Some hospitals are paid as much as four times other hospitals in the same city for the same procedure
Across the clinical pathology laboratory testing industry, the use of deeply-discounted prices for medical laboratory tests has always been a flash point. But few consumers see the real price of the clinical laboratory test, and even many healthcare policy experts pay little attention to how clinical laboratories and pathology groups will set prices for laboratory tests.
That is not true of the prices hospitals charge. Because of sustained efforts by Medicare, private health insurers, and employers to make prices more transparent for patients, more information on the pricing policies of different hospitals is becoming available.
For example, a hospital’s reputation can enable it to negotiate higher-than-competitive prices in its regional market. That’s the conclusion drawn by researchers at the Center for Studying Health System Change (HSC).
The Washington D.C.-based nonpartisan research center compared blinded hospital and physician’s practice rate data provided by Aetna (NYSE:AET), Anthem Blue Cross Blue Shield (NYSE:WLP), Cigna (NYSE:CI) and UnitedHealth Group (NYSE:UNH) from eight regional hospital markets using Medicare rates as a baseline.
The striking results highlighted a huge difference in the private insurer payment amounts, even among hospitals in the same geographical region. One conclusion offered by researchers was that the public’s impression of the quality of healthcare provided by some healthcare providers can often give those hospitals clout during contract and price negotiations with payers.
Study Results Suggestive or Definitive?
One dramatic example is in Los Angeles, where one hospital received 418% of Medicare while another hospital across town received only 84% of Medicare for inpatient care. Researchers determined that, in other cities, hospital pricing typically fell within that range. Some of the healthcare markets studied were Los Angeles; Cleveland; Indianapolis; Milwaukee; Richmond, Va.; San Francisco; Miami; and rural Wisconsin.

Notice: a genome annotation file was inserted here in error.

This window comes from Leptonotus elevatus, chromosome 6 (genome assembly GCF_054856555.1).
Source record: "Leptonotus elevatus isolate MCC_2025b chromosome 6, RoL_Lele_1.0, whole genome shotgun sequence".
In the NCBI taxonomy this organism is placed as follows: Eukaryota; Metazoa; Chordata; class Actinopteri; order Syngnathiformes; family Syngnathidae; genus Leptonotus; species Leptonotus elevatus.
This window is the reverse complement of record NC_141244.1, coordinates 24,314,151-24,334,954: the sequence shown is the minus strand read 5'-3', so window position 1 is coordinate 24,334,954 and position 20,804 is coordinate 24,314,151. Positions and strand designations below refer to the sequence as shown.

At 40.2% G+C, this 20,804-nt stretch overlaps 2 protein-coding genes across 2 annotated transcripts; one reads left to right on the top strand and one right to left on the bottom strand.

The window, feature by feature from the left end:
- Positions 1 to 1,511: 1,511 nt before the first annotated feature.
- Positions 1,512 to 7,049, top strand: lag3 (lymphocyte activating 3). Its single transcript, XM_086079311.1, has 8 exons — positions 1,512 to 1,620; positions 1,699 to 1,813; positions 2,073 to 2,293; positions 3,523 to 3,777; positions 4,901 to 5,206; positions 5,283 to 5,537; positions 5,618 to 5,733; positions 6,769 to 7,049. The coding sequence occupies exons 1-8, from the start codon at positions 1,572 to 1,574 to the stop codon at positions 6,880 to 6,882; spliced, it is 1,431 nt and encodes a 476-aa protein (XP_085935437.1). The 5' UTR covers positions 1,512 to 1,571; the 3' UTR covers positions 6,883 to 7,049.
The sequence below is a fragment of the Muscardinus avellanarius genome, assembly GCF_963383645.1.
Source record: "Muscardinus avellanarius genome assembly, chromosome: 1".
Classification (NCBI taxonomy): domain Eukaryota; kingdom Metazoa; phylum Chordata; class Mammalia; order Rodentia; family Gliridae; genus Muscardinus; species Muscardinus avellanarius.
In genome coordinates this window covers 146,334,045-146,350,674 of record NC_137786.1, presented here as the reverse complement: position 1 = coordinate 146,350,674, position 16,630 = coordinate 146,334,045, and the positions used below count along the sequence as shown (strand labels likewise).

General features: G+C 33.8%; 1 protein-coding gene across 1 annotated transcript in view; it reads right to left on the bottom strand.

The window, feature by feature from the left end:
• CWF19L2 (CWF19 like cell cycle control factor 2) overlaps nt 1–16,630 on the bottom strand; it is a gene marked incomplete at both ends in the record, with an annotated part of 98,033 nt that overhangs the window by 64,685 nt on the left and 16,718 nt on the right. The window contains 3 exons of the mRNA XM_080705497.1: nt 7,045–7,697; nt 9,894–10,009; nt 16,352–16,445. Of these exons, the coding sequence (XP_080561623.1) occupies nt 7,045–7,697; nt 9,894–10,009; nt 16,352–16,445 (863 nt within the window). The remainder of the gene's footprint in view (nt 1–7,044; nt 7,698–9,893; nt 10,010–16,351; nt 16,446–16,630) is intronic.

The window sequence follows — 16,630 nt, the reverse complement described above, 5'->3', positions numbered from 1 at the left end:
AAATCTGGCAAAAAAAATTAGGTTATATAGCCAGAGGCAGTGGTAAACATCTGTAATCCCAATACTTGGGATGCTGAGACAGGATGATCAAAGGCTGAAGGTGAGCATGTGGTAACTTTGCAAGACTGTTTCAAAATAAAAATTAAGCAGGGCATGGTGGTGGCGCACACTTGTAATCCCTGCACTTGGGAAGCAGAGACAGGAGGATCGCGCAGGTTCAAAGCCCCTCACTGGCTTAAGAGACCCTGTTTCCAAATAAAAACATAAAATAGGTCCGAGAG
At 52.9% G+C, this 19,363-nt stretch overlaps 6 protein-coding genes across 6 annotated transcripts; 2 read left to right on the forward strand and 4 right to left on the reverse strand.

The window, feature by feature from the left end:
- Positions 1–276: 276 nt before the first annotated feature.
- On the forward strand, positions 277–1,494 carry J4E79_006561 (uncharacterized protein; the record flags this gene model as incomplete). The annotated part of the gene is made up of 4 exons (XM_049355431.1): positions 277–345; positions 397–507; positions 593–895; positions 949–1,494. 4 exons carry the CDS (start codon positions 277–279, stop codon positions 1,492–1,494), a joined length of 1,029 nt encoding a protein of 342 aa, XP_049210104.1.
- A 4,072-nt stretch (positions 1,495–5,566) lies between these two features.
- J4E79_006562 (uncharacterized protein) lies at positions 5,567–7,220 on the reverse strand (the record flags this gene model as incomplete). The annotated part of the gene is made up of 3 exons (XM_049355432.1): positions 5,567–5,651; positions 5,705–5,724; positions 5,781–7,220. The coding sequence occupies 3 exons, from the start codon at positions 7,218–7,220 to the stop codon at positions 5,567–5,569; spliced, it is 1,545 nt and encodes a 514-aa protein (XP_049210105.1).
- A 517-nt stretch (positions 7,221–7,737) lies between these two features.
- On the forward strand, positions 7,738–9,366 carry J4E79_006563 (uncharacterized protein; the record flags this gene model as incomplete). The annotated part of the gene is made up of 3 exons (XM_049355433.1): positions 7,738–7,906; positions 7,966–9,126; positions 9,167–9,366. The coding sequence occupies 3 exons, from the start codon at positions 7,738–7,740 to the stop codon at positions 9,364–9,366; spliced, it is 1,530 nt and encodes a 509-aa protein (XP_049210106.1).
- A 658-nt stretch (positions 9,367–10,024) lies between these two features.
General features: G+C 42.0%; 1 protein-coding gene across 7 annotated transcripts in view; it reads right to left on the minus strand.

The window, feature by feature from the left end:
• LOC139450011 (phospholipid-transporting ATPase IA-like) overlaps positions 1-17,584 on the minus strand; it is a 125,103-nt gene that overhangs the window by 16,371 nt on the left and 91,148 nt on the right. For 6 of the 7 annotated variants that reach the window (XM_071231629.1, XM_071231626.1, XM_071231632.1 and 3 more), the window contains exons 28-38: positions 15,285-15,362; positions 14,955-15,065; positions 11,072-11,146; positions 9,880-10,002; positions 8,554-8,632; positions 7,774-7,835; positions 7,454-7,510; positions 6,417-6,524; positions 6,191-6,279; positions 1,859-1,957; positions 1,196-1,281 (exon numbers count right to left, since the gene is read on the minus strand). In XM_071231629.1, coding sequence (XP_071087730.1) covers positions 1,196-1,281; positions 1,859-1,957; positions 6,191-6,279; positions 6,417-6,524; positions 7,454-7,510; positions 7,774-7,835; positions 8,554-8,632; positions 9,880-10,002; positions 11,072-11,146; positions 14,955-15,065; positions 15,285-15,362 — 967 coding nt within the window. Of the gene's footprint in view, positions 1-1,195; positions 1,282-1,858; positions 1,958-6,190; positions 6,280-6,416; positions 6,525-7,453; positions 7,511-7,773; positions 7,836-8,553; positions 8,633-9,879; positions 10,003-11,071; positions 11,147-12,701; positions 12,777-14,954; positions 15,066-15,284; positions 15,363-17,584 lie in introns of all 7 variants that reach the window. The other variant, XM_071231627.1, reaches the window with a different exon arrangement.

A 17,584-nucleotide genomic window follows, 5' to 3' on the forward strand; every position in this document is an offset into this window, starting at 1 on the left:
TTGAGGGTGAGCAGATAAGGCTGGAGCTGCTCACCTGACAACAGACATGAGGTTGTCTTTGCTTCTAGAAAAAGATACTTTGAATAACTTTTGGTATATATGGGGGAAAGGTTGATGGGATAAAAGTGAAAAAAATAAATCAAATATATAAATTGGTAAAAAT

The results of the study are compelling and, as expected, sparked some controversy. Discussion centers around the reasons for these extreme differences. Health policymakers are using these findings to debate the role of government in curbing the rising cost of healthcare.
Paul Ginsburg, Ph.D., President of HSC and author of “Wide Variation in Hospital and Physician Payment Rates Evidence of Provider Market Power,” stated in a press release that, when compared to non-healthcare markets and industries, the results of the variation in hospital pricing indicate that healthcare is no longer a competitive marketplace.
“The variation in hospital prices found in this study is inconsistent with highly competitive markets—at least for markets outside of healthcare,” he said. “Indeed, observers of markets outside of healthcare would find the degree of price variation stunning.”
Suzanne Delbanco is the Executive Director of Catalyst of Payment Reform (CPR), a non-profit group that advocates for payment reform. In the same press release, she stated that the study “confirms” that hospitals use their power to negotiate higher payments from insurers, and suggests that reform is needed to correct the situation.
“Employers are very concerned about how this situation contributes to the unsustainable rise in healthcare costs and are looking into payment reforms that can improve the quality and cost-effectiveness of care,” concluded Delbanco.
All analysts, however, are not as certain of the study’s results. Not surprisingly, from the American Hospital Association (AHA), CEO Richard Umbdenstock said in a written statement that the study was “deeply flawed.”
And, in a Modern Healthcare article, William Vogt, Ph.D., Associate Professor in the Department of Economics at the University of Georgia, who also was formerly a Senior Economist with the Rand Corporation, said that the variation in hospital prices could reflect “significant differences in hospital quality or costs,” but that he felt the results of the study are “suggestive, but not definitive.”
Given the data collected as part of this study, there is no question that selected hospitals are able to get paid higher prices because of how they leverage some combination of the quality of their care, consumer perceptions, and market clout in their community.
What many pathologists and clinical laboratory administrators will be watching is whether the efforts of Medicare and private payers to post hospital prices on public websites will help greater numbers of consumers to shop hospitals based on price and quality. As this happens, the big question is whether these informed consumers will be the type of market force that can help drive down the highest prices charged by hospitals.